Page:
One of the areas where ARM is traditionally weak is in floating-point computations. Initially they didn't include any floating-point hardware; then they only included support for single-precision floating point.
ARMv8 improves this support dramatically. The floating-point register set is now 32 registers, each of which is 128 bits wide, allowing it to store four single-precision or two double-precision values. The architecture now fully supports the IEEE 754 standard for floating point, including all of the strange rounding modes and not-a-number values (for example, the result of division by zero) that the specification requires.
To put this improvement into perspective, SSE (found on modern x86 chips) provides only 16 128-bit registers. AVX, introduced in 2008, extends them to 256 bits. This means that ARMv8 and x86 chips have the same-sized vector register files, but with different layouts.
Which of these is more useful in practice? In theory, the x86 approach should give better throughput for the same number of instructions, because it lets you operate on twice as much data at a time, but the cost is limited flexibility. There's a reason that we don't have 1024-bit vector coprocessors in desktop CPUs: As the size of the vector increases, the number of problems that can make use of it decreases. 128 bits was popular because it's very useful for 3D graphics. Color and vertex values fit nicely into those registers.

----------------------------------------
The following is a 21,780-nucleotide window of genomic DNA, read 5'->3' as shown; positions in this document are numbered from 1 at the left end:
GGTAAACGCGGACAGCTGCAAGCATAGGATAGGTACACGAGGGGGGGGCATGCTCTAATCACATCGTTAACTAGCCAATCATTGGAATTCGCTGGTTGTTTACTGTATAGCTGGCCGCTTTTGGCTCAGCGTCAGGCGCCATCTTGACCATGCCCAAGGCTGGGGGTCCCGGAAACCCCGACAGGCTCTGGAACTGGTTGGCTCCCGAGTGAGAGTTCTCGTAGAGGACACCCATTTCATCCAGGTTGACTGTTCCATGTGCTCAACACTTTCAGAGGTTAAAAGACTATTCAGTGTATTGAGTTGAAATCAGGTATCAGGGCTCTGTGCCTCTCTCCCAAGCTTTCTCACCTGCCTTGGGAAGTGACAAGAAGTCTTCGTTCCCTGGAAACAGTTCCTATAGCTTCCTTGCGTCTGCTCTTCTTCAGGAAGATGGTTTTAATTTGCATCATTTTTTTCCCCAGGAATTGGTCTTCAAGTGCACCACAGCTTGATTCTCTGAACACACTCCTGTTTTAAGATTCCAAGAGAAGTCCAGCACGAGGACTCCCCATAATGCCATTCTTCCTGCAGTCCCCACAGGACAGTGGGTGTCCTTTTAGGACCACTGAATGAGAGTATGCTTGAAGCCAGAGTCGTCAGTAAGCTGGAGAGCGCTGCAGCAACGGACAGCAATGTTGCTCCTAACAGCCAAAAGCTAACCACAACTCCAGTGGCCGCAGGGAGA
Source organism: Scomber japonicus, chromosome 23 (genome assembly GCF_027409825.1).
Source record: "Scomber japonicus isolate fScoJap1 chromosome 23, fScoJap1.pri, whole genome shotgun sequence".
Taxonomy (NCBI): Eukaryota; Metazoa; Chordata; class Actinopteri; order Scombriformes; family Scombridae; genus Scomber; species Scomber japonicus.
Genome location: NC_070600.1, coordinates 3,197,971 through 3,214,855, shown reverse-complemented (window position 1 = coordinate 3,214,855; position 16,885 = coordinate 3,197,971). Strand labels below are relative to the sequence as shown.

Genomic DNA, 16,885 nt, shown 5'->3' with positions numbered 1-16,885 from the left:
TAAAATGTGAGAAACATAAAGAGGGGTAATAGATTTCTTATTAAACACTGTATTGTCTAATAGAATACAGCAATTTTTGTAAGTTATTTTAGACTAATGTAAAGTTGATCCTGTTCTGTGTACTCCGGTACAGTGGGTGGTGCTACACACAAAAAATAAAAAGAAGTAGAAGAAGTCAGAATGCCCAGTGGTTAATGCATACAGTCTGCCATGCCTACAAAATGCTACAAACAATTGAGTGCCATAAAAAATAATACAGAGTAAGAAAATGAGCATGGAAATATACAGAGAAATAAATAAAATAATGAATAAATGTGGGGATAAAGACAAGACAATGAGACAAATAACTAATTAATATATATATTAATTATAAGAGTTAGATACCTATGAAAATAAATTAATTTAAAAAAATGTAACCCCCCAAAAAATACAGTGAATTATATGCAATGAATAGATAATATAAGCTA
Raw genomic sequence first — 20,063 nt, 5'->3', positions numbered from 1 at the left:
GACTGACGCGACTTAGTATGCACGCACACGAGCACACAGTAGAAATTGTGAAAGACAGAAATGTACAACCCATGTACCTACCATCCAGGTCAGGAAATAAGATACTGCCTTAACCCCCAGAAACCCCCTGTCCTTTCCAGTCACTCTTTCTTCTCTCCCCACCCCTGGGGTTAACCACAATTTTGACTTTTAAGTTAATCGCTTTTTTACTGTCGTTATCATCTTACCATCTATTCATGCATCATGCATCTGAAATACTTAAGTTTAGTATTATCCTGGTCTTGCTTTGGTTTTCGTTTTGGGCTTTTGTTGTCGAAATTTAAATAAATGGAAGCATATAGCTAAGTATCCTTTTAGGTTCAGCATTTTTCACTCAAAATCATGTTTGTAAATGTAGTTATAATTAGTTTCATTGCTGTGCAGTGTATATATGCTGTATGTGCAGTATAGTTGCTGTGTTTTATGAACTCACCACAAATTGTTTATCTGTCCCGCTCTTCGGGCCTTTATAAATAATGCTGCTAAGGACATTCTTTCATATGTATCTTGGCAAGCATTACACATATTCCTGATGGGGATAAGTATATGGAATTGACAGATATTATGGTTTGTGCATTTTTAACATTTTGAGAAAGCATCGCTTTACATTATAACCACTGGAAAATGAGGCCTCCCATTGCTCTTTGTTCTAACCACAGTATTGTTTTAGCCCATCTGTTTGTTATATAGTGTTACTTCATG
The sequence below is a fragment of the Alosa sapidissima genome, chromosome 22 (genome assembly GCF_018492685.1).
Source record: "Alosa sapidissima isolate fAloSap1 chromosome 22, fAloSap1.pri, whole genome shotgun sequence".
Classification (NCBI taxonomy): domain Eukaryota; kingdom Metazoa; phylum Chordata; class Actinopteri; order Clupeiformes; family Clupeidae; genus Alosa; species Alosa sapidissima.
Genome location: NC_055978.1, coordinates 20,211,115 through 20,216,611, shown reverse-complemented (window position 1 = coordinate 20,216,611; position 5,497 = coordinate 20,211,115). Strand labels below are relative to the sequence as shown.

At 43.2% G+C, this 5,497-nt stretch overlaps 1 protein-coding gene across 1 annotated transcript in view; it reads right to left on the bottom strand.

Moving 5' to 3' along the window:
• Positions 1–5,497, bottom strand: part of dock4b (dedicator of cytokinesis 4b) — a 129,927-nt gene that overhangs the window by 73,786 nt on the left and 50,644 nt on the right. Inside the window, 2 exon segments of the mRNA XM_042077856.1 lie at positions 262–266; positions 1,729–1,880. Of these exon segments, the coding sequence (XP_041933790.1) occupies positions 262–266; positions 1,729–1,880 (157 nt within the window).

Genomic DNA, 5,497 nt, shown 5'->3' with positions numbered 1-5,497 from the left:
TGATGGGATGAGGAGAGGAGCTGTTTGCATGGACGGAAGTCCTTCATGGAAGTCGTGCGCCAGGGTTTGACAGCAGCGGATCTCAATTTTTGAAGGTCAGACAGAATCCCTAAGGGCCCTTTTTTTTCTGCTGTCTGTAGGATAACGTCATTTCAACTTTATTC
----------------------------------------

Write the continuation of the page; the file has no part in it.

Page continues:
If your code only makes use of 128-bit vectors, half of the register space in AVX is wasted. A lot of code uses SSE for purely scalar operations, because the source code is not amenable to vectorization. For code like this, AVX looks like a bank of 16 floating point registers and NEON like a bank of 32 floating-point registers. This makes NEON much easier for compilers to target, because the register allocator has to do a lot less work to find a spare register.
A modern server has to do a lot of encryption and decryption. Most network connections want to be encrypted, and it's increasingly common to encrypt the contents of the disk as a precaution against theft. Being able to implement common encryption algorithms efficiently is important, but for the best performance and power usage it's even better to have them implemented in hardware.
Recent AMD and Intel chips provide custom instructions for implementing AES encryption. This design reduces the CPU cost of AES encryption and decryption to around a tenth of its cost in a pure software implementation.
ARMv8 goes one step further, providing SHA-1 and SHA-256 instructions. They keep a running hash in one of the 128-bit SIMD registers and allow 128 bits of input data to be processed in a single instruction.